French police using water cannon and tear gas have broken up a strike picket that was blocking access to a large oil refinery in the southern port area of Marseille in a government versus union showdown over contested labor law reforms.
Fuel supplies across France have been running out as a strike by unions protesting labour market reforms cripples the countries fuel infrastructure, hitting oil refineries, fuel depots and petrol stations across the country and leading to panic buying on forecourts.
The police operation outside the Fos-sur-Mer refinery, which belongs to US-based Exxon Mobil Corp, took place as scores of fuel stations ran dry and the government warned the industrial action would not be tolerated.
“Enough is enough,” said Prime Minister Manuel Valls, who warned the hardline CGT labor union behind other pickets attempting to choke off fuel supply sites would also be dealt with “extremely firmly”.
The pre-dawn police operation marked an escalation in the standoff between President Francois Hollande’s government and the CGT, which is organising rolling strikes at oil refineries, ports and railways.
“We’ll see this through to the finish, to withdrawal of the labor law,” said CGT leader boss Philippe Martinez. “This is a government which has turned its back on its promises and we are now seeing the consequences.”
At issue a year from presidential and legislative elections is a reform Hollande hopes will encourage new jobs and help tackle an unemployment rate stuck near 10 percent.
Opponents, including the CGT and a youth protest movement, say the reform will unravel some of the most protective labor regulations in the euro zone, allowing firms to lay off staff more easily in hard economic times and by providing further exemptions from national rules on pay and working conditions.
The dispute has shone a spotlight on the battle for influence within the CGT, once France’s biggest trade union group but an organization whose power has shown signs of waning.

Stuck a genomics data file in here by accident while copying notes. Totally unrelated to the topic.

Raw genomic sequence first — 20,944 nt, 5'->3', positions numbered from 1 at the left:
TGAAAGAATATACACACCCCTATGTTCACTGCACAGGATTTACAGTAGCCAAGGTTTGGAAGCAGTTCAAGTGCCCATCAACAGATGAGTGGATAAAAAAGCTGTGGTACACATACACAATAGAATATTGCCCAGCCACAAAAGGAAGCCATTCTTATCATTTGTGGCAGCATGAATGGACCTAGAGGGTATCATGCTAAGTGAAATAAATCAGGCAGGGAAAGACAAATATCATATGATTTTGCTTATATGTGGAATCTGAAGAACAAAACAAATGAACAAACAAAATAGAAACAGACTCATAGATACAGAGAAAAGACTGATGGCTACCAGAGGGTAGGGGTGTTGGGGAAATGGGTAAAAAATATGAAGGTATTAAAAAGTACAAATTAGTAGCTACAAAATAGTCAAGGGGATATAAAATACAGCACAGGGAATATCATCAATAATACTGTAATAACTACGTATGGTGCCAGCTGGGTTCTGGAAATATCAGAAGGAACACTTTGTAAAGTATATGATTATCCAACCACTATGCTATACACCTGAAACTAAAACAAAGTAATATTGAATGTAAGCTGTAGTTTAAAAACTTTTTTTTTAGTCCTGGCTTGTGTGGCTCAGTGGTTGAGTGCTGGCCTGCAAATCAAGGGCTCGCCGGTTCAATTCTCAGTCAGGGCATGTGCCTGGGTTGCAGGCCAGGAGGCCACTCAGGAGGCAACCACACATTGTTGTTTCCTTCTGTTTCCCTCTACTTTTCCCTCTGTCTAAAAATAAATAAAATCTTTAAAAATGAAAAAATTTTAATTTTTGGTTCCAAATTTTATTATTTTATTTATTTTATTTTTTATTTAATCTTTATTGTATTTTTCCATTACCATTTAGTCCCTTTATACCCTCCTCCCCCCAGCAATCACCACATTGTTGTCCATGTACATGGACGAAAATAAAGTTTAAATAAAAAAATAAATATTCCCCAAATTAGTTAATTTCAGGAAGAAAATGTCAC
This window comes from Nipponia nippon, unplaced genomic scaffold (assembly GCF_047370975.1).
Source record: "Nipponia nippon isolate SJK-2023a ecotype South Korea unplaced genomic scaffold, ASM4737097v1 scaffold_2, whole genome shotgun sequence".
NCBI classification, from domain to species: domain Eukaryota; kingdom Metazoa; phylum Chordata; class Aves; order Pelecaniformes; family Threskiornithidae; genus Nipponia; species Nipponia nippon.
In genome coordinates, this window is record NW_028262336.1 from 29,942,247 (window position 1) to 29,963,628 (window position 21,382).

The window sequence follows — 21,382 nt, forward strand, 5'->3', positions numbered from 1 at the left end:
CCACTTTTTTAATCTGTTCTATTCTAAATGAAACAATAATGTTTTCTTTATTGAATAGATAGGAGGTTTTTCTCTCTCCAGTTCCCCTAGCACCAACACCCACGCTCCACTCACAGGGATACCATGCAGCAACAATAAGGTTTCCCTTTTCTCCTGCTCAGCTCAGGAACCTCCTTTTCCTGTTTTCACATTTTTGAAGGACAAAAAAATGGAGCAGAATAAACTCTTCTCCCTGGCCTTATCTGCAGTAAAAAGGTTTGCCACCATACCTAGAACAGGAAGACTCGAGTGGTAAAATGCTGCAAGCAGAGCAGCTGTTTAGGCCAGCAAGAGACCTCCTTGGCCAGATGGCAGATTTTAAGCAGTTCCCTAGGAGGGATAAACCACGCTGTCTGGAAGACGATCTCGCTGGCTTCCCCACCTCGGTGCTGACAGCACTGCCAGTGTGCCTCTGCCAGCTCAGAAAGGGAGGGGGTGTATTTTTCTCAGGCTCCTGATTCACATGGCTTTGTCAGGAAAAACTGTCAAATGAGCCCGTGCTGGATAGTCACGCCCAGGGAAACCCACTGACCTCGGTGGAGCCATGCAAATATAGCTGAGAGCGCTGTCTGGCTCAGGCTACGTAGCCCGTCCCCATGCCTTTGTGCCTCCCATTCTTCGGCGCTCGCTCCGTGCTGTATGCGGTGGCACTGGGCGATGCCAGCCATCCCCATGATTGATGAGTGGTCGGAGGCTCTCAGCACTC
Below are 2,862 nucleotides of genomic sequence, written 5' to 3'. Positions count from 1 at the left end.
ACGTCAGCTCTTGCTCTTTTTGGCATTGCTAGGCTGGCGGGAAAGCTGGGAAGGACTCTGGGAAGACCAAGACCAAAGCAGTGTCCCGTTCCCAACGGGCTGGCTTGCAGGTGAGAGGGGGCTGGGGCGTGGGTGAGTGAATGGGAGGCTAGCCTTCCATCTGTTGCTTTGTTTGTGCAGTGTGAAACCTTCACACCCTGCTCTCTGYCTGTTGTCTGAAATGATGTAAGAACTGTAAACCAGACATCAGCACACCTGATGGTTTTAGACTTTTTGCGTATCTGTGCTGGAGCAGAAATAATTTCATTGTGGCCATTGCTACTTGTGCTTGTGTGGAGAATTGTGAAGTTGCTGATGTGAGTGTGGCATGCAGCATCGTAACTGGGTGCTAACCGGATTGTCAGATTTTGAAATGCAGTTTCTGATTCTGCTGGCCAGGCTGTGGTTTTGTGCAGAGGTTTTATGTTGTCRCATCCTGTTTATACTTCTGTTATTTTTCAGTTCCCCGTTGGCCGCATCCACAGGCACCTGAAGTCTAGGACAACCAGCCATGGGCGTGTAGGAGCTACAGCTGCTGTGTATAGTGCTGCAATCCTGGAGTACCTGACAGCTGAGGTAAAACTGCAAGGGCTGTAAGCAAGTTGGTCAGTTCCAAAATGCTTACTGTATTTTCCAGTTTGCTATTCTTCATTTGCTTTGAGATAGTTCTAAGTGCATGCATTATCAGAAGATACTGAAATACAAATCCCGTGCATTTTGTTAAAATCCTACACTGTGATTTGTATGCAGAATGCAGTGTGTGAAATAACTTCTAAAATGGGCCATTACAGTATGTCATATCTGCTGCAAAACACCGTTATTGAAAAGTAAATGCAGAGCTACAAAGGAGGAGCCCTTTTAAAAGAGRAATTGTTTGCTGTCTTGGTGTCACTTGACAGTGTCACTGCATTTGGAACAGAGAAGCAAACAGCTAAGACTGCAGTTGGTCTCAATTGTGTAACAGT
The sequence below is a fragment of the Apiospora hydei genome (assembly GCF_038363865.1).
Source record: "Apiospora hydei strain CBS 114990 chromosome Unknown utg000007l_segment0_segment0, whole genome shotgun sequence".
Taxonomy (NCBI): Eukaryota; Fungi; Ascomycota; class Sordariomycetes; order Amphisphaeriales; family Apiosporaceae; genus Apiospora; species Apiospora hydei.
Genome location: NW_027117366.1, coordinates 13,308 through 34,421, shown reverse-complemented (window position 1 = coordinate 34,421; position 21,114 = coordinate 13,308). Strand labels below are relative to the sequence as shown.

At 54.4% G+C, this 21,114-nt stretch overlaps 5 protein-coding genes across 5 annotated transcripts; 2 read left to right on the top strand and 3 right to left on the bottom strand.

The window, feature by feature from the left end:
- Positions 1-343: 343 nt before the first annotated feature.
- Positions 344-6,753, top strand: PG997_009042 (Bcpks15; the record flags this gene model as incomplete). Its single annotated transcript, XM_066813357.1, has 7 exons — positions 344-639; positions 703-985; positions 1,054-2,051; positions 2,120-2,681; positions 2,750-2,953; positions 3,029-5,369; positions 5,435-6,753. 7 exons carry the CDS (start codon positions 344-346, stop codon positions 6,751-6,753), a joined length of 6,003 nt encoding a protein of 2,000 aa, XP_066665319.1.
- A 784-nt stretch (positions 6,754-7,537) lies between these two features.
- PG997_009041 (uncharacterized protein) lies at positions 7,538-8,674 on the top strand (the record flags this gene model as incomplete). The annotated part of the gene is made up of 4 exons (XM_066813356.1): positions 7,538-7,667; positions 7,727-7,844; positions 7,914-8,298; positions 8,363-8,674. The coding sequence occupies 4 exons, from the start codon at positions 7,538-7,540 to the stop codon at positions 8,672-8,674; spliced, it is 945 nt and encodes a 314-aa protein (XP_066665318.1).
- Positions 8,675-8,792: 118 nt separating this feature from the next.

Martinez has little choice but to pursue a strategy of brinkmanship and high-profile protests, industrial relations analysts say, due to internal upheavals in which hardliners have got the upper hand at the union.
The pickets around fuel supply depots started to bite last weekend, sparking rationing at many of the roughly 12,000 petrol stations nationwide in response to delivery problems and a surge in demand due to panic-buying by motorists.
The rolling strikes, which began in March and have gathered pace in recent weeks, have disrupted fuel supplies in France since Friday with protesting workers blockading petrol depots and halting production at refineries.
As of Monday, more than 500 of oil firm Total 2,200 petrol stations had either partly or completely run out of fuel.
Emergency stocks are sufficient to keep the country’s fuel stations in operation for up to two months if the government chose to tap into those supplies, but Valls had already warned that the pickets would not be tolerated for long.
Emmanuel Lepine of the CGT union said about 40 busloads of riot police took part in an operation “of unprecedented violence” outside the Fos-sur-Mer refinery.
The CGT announced that strikes had now spread to all eight of France’s refineries. “Output is going to fall by at least 50 percent,” said Lepine.
The CGT has also called weekly strikes on the SNCF state railways and an open-ended strike on the Paris underground and suburban commuter train networks from June 2, a week before the Euro 2016 soccer tournament opens.
The CGT’s Martinez accused the government of “playing a dangerous game” by refusing to back down on a reform that has triggered waves of street protests by hundreds of thousands of opponents in the three months since it was hatched.
A similar prolonged strike at French refineries in 2010 led to a glut of crude in Europe because it could not be delivered, and a spike in refined product prices due to low output.